Morrissey

Morrissey - Low In High School (Album Review)

In a music world too often occupied by blank, mundane personalities, Morrissey remains a torch bearer for political itchiness and introverted bombast. That said, 'Low in High School', his 11th solo album, is laced with borderline bigotry and libidinous ennui. This cantankerous bastard is clearly not dealing with ageing well.

Written by: Jacob Brookman | Date: Friday, 17 November 2017

Sleigh Bells

Sleigh Bells - Kid Kruschev (Album Review)

On the ‘Kid Kruschev’ EP, noise-pop duo Sleigh Bells work through both personal and political demons, creating their most cohesive work to date just a year on from the release of their fourth LP, ‘Jessica Rabbit’.

Written by: Jennifer Geddes | Date: Thursday, 16 November 2017

Bryan Adams

Bryan Adams - Ultimate (Album Review)

If every picture paints a visual story, every ‘best of’ album tells a musical one. For example, there’s the feeling any Bryan Adams collection called ‘Ultimate’ shouldn’t include tracks recorded after the early ‘90s. Although the truth isn’t quite that straightforward, it’s hard to disagree when listening to the Canadian rocker’s latest career-spanning compilation.

Written by: Simon Ramsay | Date: Tuesday, 14 November 2017

Yung Lean

Yung Lean - Stranger (Album Review)

Swedish rapper Yung Lean’s career is symptomatic of the direction hip hop has taken during the last decade.

Written by: Jonathan Rimmer | Date: Monday, 13 November 2017

Angel Olsen

Angel Olsen - Phases (Album Review)

Angel Olsen’s ‘Phases’ - a collection of off-cuts, b-sides and fresh material - follows swiftly after last year’s breakthrough ‘My Woman’ LP, which showcased her talent for indie-folk songwriting alongside distinctive, lo-fi production.

Written by: Jacob Brookman | Date: Friday, 10 November 2017

Jared James Nichols

Jared James Nichols - Black Magic (Album Review)

Photo: Adam Kennedy You have to wonder why so many artists drop the ball on their second album. Just take what worked from the debut, ditch what didn’t and work hard at being better. Is that over-simplifying things? Only if you haven’t fallen under the spell of ‘Black Magic’, a sophomore battering ram of primal blues-rock from Jared James Nichols.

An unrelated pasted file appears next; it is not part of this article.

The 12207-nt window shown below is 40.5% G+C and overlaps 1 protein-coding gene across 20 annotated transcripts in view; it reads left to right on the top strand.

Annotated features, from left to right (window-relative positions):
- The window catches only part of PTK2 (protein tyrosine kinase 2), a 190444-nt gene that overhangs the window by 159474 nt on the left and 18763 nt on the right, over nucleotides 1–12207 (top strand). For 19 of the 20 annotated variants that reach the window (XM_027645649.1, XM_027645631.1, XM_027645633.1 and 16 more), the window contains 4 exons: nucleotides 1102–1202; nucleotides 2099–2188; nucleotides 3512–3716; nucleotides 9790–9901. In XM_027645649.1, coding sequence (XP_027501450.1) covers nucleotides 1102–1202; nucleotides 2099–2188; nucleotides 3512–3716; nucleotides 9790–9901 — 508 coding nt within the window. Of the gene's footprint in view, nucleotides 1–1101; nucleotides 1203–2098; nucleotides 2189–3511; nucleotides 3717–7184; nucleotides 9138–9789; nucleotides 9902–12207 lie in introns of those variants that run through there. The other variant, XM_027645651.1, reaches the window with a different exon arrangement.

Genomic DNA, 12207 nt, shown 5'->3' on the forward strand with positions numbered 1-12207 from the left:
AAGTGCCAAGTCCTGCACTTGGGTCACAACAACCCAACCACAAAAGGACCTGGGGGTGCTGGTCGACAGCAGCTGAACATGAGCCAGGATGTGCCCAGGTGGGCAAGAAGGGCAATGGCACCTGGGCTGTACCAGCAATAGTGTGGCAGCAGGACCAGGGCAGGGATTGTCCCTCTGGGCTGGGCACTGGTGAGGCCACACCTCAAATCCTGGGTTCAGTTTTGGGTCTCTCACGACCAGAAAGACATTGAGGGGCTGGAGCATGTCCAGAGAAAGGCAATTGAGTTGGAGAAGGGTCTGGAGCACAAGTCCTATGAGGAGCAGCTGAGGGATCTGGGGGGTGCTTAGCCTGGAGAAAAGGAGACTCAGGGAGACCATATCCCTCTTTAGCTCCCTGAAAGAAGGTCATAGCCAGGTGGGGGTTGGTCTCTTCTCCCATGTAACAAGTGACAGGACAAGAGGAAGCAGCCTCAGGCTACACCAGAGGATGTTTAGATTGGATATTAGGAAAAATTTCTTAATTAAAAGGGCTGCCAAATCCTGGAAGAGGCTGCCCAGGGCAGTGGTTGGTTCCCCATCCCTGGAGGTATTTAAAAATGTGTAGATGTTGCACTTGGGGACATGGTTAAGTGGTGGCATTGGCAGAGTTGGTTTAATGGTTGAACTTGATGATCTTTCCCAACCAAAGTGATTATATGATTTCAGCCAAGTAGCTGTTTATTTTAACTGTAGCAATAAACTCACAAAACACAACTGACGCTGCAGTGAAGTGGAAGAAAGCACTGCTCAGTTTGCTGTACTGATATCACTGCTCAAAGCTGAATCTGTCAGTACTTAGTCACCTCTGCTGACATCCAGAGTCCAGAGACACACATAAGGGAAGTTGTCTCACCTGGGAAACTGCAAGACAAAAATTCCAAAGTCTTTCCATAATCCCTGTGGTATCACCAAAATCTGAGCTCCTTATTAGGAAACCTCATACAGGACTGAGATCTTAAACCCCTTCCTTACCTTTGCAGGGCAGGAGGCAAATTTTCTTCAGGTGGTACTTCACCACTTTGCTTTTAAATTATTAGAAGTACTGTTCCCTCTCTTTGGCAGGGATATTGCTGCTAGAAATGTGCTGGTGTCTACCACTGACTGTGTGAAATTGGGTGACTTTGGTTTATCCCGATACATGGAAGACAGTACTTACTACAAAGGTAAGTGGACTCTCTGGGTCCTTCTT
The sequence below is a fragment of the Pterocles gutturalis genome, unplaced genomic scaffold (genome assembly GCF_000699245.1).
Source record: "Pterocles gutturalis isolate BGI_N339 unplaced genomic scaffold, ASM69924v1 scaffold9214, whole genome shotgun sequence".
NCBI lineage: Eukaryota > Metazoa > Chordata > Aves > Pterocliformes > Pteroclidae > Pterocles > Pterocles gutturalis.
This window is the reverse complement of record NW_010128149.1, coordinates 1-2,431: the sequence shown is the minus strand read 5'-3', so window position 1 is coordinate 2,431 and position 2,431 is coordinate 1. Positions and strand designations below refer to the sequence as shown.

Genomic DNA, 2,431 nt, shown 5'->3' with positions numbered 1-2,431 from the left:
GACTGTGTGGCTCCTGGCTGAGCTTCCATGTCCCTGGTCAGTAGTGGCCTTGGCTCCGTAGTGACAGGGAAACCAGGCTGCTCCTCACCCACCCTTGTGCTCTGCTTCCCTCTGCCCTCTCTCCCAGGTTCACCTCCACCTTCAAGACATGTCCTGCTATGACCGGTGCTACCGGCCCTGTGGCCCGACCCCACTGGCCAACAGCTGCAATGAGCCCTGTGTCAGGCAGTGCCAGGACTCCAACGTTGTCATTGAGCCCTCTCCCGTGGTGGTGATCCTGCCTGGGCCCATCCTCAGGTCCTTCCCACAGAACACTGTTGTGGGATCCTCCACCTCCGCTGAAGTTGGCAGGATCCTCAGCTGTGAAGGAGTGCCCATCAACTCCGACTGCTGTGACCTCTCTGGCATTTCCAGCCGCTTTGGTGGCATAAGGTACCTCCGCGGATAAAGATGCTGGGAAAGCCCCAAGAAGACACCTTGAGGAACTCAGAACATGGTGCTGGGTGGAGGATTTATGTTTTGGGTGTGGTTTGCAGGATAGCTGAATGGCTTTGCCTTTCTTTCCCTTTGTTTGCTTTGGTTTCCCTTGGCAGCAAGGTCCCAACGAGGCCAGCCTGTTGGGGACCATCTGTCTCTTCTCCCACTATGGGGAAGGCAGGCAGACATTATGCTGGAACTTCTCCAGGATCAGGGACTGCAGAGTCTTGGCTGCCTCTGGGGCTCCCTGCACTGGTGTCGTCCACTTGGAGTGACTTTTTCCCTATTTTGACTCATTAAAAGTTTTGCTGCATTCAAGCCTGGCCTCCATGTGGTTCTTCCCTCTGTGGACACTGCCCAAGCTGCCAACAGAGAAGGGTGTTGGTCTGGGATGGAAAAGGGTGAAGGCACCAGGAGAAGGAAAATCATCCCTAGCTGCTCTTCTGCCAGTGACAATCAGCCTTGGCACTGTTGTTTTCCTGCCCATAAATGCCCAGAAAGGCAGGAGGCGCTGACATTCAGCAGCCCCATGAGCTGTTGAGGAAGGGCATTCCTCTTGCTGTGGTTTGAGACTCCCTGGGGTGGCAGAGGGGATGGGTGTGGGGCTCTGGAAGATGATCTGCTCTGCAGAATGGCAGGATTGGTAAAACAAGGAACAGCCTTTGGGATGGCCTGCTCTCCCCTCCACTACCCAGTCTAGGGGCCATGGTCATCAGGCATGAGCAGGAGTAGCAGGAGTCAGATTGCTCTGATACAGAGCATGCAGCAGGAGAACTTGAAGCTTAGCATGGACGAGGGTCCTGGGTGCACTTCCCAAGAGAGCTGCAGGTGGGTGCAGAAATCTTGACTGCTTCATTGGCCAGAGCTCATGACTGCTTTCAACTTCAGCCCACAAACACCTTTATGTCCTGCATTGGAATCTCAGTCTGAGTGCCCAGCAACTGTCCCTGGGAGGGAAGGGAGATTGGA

Written by: Simon Ramsay | Date: Thursday, 09 November 2017

Converge

Converge - The Dusk In Us (Album Review)

Grass is green. Jack Daniel’s is tasty. Converge are brilliant. Since their line-up solidified for 2001’s metalcore masterwork ‘Jane Doe’, the Massachusetts four piece have created critically-hailed album after critically-hailed album.

Written by: Alec Chillingworth | Date: Thursday, 09 November 2017

Shamir

Shamir - Revelations (Album Review)

Photo: Jason MacDonald When ‘Ratchet’ introduced us to Shamir Bailey’s neon-flecked electropop a little over two years ago, you’d have got long odds on what happened next. The Las Vegas native swiftly ditched the sound that made him a critical darling, turning instead to rough and ready DIY indie on its self-released follow up, ‘Hope’.

Written by: Laura Johnson | Date: Wednesday, 08 November 2017

Stereophonics

Stereophonics - Scream Above The Sounds (Album Review)

For too long Stereophonics have been content to walk a mediocre path on their albums, even if they remain capable of conjuring belting singles. With the release of ‘Keep The Village Alive’ in 2015, though, there came a glimmer of hope.

Written by: Graeme Marsh | Date: Tuesday, 07 November 2017

Jessie Ware

Jessie Ware - Glasshouse (Album Review)

Jessie Ware’s music has always tackled big feelings with a level of finesse that kept them from bleeding outside the lines. On ‘Glasshouse’, her third LP, that sensibility is teamed with newfound specificity to great effect.

Written by: Huw Baines | Date: Monday, 06 November 2017

Sam Smith

Sam Smith - The Thrill Of It All (Album Review)

There is a lot riding on Sam Smith’s second album. His 2014 debut, ‘In the Lonely Hour’ shipped upwards of 10m copies and secured four Grammys. But, following that, the singer displayed a capacity for professional self destruction.

Written by: Jacob Brookman | Date: Monday, 06 November 2017

MO

Mě - When I Was Young (Album Review)